Balance in UX Research

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As researchers, we spend a lot of our time getting to know how people think and act in order to figure out how to build better experiences for them. Our work is heavily reliant on the information participants give us, directly or indirectly. However, without any prior knowledge of UX Research, this can be an unusual experience for the participant. There are many fantastic techniques we researchers are taught to ensure that we ask good questions, but how can we ensure that the participant is comfortable enough to give us good answers in return?

As a rookie researcher/co-op, I was curious about and interested in this topic and wanted to get insight into the various approaches to interviewing. To do this, I interviewed several members of our research team who have years of experience in usability testing, contextual inquiry and interviewing. I also talked with our HR lead, who has interviewed hundreds of people (including me!). These discussions were incredibly insightful and spoke to the perfect balance a researcher has to achieve with participants in order to be effective.

I began to see the participant as:

  • our friend, but also our colleague
  • our child, but also our expert
  • the same as us, but also not us

Let me explain all of that.

Our Friend and Colleague

In order to be effective researchers, we must find a way to build rapport and trust with our participants while still remaining professional and objective. First, we need to present ourselves as friends—real people they can talk to who are nonjudgmental and completely interested in what they have to say. We do this by beginning with a fast and easy topic of conversation, such as the weather or their commute. This will help us to be more receptive to our participants’ needs by seeing how shy or talkative they are, and adjusting our communication style to suit those needs.

In addition to seeing participants as our friends, we must consider them our colleagues. It’s great practice to establish some kind of interpersonal connection with interviewees; however, it is still a professional relationship and boundaries are necessary. We also have time constraints, and revealing too much of ourselves could affect what a participant does or tells us. For this reason, in the beginning and throughout an interview it’s important that we remain neutral and respect participants’ opinions. We can’t let personal biases about what we are testing affect the outcomes of our research (this obviously means no “leading questions” as well).

Our Child and Expert

One of the most reassuring things we can do for our participants is to make them feel safe by treating them like our “child.” We do this is by giving them an opportunity to ask all of their questions, and then answering them. We let them know that they can choose to skip a question if it makes them feel uncomfortable—or end the session entirely. We also try to make the environment comfortable by giving the participant enough physical space.

Another way we help interviewees feel less vulnerable is by reassuring them of their opinions or actions without hindering the authenticity of those opinions or actions. For example, when a participant is hesitant to give a negative critique, we might say, “I completely understand” or “That makes sense.” Another way we treat the participant like our own child is by letting them run free … with supervision. We let them speak their mind and try to follow their train-of-thought, which sometimes doesn’t go in the exact order we planned. We’re flexible with our interview protocol, while careful that the participant doesn’t derail our agenda completely and that we still touch on each planned topic.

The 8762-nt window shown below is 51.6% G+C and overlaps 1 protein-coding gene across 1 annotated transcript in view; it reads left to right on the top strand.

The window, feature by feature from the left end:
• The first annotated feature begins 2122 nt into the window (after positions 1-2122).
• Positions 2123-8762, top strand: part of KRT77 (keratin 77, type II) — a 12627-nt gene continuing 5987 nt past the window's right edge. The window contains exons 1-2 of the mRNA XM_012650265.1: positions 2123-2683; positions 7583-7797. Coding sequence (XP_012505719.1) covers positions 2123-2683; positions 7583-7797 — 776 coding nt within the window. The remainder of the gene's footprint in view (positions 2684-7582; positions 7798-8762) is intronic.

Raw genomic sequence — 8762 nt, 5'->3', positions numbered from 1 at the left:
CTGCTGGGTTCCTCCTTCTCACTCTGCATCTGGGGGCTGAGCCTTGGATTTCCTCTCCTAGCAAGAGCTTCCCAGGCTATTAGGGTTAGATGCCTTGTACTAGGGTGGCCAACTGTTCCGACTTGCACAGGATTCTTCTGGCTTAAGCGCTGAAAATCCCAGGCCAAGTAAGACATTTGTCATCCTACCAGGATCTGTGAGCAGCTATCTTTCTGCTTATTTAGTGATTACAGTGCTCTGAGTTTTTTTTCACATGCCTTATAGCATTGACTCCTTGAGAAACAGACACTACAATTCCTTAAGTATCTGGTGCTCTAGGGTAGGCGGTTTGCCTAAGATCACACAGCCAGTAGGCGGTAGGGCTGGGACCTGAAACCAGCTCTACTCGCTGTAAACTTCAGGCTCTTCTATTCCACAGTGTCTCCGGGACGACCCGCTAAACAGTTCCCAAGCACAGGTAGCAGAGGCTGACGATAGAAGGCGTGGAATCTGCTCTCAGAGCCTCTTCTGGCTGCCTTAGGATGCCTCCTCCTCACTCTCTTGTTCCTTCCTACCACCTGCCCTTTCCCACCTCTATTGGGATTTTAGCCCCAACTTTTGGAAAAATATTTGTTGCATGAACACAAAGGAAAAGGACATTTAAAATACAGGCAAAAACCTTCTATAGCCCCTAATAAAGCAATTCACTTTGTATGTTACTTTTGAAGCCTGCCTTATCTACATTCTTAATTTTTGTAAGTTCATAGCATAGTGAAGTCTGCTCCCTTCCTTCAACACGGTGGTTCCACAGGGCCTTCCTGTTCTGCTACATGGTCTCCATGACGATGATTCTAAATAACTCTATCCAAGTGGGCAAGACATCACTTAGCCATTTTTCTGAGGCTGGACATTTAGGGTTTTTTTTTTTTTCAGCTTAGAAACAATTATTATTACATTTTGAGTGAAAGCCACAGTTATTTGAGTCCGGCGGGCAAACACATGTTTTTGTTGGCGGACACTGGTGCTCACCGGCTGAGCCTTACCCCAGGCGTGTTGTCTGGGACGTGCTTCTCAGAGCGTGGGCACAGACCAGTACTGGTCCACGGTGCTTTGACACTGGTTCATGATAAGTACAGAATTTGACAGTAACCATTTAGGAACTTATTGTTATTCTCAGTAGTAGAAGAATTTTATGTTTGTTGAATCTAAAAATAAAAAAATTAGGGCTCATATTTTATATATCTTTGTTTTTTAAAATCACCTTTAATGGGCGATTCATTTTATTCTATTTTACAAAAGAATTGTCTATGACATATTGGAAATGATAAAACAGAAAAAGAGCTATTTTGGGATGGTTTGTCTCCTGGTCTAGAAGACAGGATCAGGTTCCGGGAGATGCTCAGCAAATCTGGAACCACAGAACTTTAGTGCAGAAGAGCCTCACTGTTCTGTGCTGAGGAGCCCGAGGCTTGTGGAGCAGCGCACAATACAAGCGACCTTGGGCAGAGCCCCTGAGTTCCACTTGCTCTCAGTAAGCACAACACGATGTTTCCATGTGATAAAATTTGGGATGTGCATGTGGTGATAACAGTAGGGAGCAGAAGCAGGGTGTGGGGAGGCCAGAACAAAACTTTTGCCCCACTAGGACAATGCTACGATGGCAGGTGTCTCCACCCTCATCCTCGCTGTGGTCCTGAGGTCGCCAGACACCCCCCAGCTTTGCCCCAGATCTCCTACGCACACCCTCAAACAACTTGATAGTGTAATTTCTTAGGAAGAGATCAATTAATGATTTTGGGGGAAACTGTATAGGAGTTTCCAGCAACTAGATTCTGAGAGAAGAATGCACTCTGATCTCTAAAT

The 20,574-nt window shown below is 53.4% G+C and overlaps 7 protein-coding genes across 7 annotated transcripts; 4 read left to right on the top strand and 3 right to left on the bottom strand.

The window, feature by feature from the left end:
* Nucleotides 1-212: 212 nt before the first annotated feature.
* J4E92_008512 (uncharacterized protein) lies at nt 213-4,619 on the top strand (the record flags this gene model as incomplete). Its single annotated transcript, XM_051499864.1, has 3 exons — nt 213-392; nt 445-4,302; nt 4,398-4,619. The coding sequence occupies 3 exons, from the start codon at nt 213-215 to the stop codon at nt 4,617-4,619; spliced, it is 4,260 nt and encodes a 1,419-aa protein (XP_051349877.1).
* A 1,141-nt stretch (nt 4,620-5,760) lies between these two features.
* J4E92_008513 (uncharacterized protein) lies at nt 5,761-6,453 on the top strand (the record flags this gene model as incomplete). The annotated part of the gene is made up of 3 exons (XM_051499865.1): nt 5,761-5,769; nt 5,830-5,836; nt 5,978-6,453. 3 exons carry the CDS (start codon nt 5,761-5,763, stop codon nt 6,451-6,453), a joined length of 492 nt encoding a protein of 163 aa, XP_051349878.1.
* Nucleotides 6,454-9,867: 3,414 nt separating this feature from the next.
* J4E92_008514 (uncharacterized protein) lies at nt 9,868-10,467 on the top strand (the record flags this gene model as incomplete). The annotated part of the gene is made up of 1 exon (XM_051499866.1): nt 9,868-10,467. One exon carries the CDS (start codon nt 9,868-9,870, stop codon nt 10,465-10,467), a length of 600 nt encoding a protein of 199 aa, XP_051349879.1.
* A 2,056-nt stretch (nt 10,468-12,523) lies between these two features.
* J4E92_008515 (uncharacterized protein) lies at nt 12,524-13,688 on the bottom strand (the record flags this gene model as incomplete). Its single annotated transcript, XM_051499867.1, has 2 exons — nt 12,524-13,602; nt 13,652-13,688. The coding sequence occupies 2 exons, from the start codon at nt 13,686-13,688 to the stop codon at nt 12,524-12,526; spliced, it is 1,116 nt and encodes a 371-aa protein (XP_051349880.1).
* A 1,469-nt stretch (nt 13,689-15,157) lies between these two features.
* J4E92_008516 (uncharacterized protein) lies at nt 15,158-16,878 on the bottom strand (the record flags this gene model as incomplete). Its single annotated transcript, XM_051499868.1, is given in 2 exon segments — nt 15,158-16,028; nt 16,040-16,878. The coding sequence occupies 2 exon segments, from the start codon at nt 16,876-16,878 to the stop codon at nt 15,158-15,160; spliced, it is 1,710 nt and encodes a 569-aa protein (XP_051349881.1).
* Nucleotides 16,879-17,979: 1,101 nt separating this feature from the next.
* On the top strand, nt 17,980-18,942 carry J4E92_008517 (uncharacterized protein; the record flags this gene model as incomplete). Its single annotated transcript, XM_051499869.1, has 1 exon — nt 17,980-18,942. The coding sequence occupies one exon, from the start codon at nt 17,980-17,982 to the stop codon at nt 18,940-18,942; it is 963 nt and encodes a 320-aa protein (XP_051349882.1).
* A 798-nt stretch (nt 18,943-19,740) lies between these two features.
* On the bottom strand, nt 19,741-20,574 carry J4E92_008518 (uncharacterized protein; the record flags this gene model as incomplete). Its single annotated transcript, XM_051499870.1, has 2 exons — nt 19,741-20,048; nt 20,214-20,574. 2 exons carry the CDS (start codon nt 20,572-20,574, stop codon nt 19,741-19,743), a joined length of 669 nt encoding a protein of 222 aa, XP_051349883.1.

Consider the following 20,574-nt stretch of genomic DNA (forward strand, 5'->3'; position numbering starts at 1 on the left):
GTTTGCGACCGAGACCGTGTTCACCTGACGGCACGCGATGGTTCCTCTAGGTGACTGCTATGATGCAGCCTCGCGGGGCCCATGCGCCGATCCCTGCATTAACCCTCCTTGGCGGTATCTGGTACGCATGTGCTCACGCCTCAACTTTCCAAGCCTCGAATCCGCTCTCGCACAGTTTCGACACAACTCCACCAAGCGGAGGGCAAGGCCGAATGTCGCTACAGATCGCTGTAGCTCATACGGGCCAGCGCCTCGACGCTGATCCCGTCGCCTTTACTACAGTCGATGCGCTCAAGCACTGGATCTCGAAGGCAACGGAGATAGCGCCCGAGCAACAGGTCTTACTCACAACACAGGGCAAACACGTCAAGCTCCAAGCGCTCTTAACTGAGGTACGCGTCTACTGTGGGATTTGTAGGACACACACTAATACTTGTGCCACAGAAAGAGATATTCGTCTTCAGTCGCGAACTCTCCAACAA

In addition to being our child, the participant is the expert and we are the apprentice. Even if we’re already educated on the topic being discussed, it’s important that we come to understand it from the interviewee’s perspective. Knowing what you’re talking about is a great feeling, so when a participant feels like an expert, he or she is more likely to be open and thorough on the topic. We help a participant feel like an expert by saying, “Hey, I know nothing about this and so I’m going to ask a lot of questions. If I get annoying, let me know.” We then build up from simple to complex questions.

Us and Not Us

Finally, and I think most importantly, the participant is human—similar to us in many ways, and different from us in many ways. It’s important to be aware of the different personalities that we interview and how our own personalities affect our perceptions and actions. If someone comes across as a difficult interviewee, the researcher might have the urge to rush through the protocol to get it done as soon as possible. But instead of doing that, we would want to explore the reasoning behind that interviewee’s difficulty and figure out how it could relate to our study.

A critical trait in researchers is empathy. We should be aware of how we would feel if we were put into certain situation, and be aware that the participant could feel completely different. A good exercise in building empathy as a researcher is to try being a participant—whether that’s in an interview, usability test, or contextual inquiry. Take note of your environment to figure out what makes you feel comfortable and what doesn’t. Observe your interviewer and their body language to see what techniques pull the best information out of you in the least threatening way.

UX research is user-centered and dependent upon the information users give us. However, receiving honest and complete feedback from users involves more than just asking for it. We need to use techniques that will make participants feel comfortable and safe in providing their responses.


Photo by Michael McAghon

The author

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Ashley Bernard